If I can get her to tell me her dreams, I can usually figure out what is going on with her. This dream was a dread realization that was all too clear to me. Her little subconscious had finally figured it out, and was letting her know that her life would never again be what it was. That the two people she loved and depended on the most, did not love and depend upon each other; that the home she knew, the original place of her belonging, the place she was safe and sure and happy in was torn in a way she did not understand. Personified in this little blue frog, the force of its finality was devastating to her.

The wailing was explosive, and intense, and continuous, and always there was that sound in it. I did everything I could to calm her down; I held her, rocked her, and talked to her. Nothing made even a tiny dent. She had absolute trust in Mr. Blue Frog, and HE said he was never coming back.

Between the wails there were pleas for me to help. “Please Daddy make him come back!” “I want him back again!” Madi was missing her friend Mr. Blue Frog, but I knew what Mr. Blue Frog meant. I remember these pleas like you remember the slow motion details of a traffic accident, and every one cut. “Help me Daddy, bring him back.” “I don’t want him to go! Why did he have to go?! Why did this happen??! Why?!! Tell me!!” “I don’t understand why he had to go!” “I need him Daddy please, help me! Do something! Bring him back! “ “Tell me what to do! I need him with me! I love him! I want my blue frog back!” “TELL ME WHAT TO DO!!”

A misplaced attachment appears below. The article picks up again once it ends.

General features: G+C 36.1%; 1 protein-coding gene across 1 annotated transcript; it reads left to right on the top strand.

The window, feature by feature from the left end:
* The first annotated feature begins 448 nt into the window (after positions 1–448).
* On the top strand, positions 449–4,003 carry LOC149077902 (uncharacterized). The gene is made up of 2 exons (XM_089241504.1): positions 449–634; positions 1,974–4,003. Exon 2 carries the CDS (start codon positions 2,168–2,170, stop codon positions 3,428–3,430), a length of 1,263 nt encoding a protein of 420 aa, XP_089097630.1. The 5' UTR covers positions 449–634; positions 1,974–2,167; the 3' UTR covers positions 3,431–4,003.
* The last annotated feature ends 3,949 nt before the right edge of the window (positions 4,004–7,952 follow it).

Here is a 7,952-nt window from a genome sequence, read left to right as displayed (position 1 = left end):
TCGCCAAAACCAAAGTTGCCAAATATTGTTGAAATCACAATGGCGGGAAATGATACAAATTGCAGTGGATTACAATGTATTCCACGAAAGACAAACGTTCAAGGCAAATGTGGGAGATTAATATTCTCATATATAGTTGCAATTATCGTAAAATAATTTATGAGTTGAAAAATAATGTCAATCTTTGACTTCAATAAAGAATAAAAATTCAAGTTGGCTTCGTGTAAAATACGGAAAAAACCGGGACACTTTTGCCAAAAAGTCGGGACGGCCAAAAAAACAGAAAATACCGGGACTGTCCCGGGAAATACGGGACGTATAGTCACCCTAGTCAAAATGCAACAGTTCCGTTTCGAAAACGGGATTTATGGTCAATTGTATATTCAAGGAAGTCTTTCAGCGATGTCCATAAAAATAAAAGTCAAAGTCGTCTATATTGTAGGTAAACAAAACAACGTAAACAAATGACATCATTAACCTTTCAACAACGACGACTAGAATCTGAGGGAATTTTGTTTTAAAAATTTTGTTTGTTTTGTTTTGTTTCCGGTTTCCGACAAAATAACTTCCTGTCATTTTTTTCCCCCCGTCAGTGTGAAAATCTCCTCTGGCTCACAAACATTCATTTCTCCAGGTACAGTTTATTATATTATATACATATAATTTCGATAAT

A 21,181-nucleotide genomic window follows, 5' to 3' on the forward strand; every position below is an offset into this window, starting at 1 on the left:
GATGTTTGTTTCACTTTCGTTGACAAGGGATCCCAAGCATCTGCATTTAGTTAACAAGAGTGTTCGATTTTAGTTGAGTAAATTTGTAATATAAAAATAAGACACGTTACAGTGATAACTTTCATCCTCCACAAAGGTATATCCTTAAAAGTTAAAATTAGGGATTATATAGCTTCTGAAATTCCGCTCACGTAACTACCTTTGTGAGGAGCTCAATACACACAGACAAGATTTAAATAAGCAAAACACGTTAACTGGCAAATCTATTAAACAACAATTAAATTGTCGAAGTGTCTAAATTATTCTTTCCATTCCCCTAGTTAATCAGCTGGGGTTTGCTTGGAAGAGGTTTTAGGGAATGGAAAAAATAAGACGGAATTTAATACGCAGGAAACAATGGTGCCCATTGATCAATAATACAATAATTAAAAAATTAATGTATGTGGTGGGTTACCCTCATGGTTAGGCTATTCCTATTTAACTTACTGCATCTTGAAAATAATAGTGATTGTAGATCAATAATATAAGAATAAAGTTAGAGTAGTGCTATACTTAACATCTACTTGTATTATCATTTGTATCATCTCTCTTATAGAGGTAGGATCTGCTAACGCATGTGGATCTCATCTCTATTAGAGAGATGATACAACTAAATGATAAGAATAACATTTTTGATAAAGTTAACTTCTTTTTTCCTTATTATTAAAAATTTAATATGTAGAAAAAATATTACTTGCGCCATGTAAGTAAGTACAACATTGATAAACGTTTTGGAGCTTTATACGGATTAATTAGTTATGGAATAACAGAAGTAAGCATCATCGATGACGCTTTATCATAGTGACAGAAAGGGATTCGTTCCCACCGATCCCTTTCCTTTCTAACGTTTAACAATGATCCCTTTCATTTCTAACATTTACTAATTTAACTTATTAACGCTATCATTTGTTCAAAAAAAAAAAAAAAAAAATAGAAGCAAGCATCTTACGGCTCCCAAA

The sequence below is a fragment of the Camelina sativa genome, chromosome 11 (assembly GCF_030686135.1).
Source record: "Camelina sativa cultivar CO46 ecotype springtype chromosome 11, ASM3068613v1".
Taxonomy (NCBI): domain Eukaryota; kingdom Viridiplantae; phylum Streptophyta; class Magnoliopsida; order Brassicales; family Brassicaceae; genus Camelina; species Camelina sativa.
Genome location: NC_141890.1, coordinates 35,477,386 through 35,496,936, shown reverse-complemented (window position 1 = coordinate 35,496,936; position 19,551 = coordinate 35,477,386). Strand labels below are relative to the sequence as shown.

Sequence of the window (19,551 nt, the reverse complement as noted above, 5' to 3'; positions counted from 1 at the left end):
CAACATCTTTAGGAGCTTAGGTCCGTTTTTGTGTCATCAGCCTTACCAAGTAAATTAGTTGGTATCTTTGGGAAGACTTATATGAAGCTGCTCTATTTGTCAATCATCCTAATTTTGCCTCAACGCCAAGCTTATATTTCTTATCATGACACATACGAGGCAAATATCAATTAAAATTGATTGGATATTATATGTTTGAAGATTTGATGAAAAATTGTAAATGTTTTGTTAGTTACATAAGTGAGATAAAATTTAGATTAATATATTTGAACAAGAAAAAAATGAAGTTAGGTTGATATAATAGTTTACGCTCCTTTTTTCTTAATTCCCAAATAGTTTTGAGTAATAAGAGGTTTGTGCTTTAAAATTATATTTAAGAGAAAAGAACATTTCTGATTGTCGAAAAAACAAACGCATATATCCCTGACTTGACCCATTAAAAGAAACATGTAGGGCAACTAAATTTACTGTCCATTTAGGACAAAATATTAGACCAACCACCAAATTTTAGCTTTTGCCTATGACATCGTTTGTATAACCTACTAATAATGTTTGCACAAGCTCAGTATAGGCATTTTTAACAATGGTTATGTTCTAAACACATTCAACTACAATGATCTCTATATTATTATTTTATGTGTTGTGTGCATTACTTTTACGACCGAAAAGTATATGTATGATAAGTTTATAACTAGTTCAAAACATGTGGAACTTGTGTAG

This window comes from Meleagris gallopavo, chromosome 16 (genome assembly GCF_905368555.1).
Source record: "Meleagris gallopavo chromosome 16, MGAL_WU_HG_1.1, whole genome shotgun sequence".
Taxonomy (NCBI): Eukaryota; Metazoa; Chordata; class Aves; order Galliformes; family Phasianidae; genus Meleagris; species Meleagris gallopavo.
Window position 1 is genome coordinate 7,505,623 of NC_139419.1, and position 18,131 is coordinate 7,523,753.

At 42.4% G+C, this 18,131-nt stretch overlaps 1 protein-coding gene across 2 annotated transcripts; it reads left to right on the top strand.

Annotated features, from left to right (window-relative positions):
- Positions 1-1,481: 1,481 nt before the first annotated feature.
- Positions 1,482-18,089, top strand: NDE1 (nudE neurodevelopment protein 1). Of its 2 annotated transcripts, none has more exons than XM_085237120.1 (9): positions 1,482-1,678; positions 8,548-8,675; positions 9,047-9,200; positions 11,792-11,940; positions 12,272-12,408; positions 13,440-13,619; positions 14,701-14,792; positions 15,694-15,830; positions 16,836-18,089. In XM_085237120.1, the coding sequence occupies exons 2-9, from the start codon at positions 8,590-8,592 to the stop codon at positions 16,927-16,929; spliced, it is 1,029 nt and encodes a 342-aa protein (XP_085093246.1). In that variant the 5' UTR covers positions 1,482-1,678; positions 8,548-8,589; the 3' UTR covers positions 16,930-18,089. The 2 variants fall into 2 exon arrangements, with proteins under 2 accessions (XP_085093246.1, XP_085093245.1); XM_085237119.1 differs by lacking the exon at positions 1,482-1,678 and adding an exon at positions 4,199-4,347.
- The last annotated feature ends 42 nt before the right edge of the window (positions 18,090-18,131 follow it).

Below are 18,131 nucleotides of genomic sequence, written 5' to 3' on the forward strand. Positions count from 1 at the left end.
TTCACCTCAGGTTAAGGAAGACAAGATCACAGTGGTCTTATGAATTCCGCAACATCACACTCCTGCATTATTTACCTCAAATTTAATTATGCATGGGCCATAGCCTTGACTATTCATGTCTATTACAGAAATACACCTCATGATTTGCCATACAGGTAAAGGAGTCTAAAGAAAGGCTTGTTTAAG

For my part, I was being lashed, and I knew I probably deserved it. If you had given me the choice then of feeling this, or having the inside of my heart scooped hollow with a rusty spoon, I’d have chosen the spoon!

The wailing and pleading and my feeble attempts to ease them went on unabated for forty minutes. I tried everything I knew to help change the outcome, “maybe he’ll come visit you at Christmas with Santa. Maybe you can dream of going to see him. I’m sure if he loves you he’ll change his mind,” but the blue frog was telling the truth, he really was never coming back, she knew it, and I knew it. Finally I just ran out, I had noting left so I gave up. That’s when the first honest words came rolling out of my mouth as I tried to hide my own tears.